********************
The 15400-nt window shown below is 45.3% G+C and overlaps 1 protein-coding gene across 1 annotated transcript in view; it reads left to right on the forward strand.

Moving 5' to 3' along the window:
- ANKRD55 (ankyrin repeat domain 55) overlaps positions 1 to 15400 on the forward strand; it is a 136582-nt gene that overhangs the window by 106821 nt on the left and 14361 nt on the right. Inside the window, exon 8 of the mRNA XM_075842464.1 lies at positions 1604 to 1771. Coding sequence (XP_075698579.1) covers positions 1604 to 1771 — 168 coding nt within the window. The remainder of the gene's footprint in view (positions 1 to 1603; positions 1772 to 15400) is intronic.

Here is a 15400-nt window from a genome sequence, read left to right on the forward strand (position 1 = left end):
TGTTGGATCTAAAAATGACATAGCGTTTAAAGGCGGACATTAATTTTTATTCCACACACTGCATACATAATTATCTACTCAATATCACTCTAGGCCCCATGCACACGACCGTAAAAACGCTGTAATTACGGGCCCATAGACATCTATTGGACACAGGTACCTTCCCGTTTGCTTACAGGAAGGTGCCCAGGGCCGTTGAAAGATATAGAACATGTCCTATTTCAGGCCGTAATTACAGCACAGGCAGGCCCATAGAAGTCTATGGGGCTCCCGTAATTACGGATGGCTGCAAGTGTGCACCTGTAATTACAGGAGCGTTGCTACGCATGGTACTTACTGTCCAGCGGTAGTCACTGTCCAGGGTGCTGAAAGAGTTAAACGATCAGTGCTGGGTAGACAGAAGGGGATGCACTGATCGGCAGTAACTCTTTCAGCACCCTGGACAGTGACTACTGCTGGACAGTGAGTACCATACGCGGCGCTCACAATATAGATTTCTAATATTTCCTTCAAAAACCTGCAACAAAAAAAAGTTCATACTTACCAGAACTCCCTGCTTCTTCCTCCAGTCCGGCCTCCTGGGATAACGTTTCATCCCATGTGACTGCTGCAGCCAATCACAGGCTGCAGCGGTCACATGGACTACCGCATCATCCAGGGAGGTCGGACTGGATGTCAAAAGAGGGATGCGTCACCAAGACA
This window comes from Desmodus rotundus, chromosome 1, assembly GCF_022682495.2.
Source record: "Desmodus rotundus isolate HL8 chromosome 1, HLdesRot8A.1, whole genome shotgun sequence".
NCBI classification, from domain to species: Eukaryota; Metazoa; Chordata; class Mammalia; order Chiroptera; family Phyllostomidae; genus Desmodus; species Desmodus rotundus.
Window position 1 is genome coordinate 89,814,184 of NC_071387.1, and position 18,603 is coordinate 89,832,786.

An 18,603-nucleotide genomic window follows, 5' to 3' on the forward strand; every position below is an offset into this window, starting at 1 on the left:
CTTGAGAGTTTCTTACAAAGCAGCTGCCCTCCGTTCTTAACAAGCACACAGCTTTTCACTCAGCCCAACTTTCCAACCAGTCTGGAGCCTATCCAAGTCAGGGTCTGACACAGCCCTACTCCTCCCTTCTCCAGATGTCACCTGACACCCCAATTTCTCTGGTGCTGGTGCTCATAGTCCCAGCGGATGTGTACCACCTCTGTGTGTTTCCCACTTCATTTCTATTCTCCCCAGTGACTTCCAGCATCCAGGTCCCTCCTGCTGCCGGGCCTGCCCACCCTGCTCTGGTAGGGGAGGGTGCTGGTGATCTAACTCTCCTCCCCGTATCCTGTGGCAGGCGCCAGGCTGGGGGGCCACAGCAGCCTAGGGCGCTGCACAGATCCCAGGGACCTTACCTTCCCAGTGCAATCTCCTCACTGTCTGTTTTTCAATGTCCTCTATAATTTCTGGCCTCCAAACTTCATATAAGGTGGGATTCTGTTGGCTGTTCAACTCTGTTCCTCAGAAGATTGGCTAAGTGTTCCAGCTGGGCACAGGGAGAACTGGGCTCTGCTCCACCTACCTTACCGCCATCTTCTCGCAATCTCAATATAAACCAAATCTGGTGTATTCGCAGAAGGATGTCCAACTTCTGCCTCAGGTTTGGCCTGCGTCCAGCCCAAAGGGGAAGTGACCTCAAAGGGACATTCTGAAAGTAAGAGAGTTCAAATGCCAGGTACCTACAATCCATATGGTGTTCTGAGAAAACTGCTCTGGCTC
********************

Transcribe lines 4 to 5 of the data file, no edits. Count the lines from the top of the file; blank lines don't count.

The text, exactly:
Here is a 15400-nt window from a genome sequence, read left to right on the forward strand (position 1 = left end):
TGTTGGATCTAAAAATGACATAGCGTTTAAAGGCGGACATTAATTTTTATTCCACACACTGCATACATAATTATCTACTCAATATCACTCTAGGCCCCATGCACACGACCGTAAAAACGCTGTAATTACGGGCCCATAGACATCTATTGGACACAGGTACCTTCCCGTTTGCTTACAGGAAGGTGCCCAGGGCCGTTGAAAGATATAGAACATGTCCTATTTCAGGCCGTAATTACAGCACAGGCAGGCCCATAGAAGTCTATGGGGCTCCCGTAATTACGGATGGCTGCAAGTGTGCACCTGTAATTACAGGAGCGTTGCTACGCATGGTACTTACTGTCCAGCGGTAGTCACTGTCCAGGGTGCTGAAAGAGTTAAACGATCAGTGCTGGGTAGACAGAAGGGGATGCACTGATCGGCAGTAACTCTTTCAGCACCCTGGACAGTGACTACTGCTGGACAGTGAGTACCATACGCGGCGCTCACAATATAGATTTCTAATATTTCCTTCAAAAACCTGCAACAAAAAAAAGTTCATACTTACCAGAACTCCCTGCTTCTTCCTCCAGTCCGGCCTCCTGGGATAACGTTTCATCCCATGTGACTGCTGCAGCCAATCACAGGCTGCAGCGGTCACATGGACTACCGCATCATCCAGGGAGGTCGGACTGGATGTCAAAAGAGGGATGCGTCACCAAGACA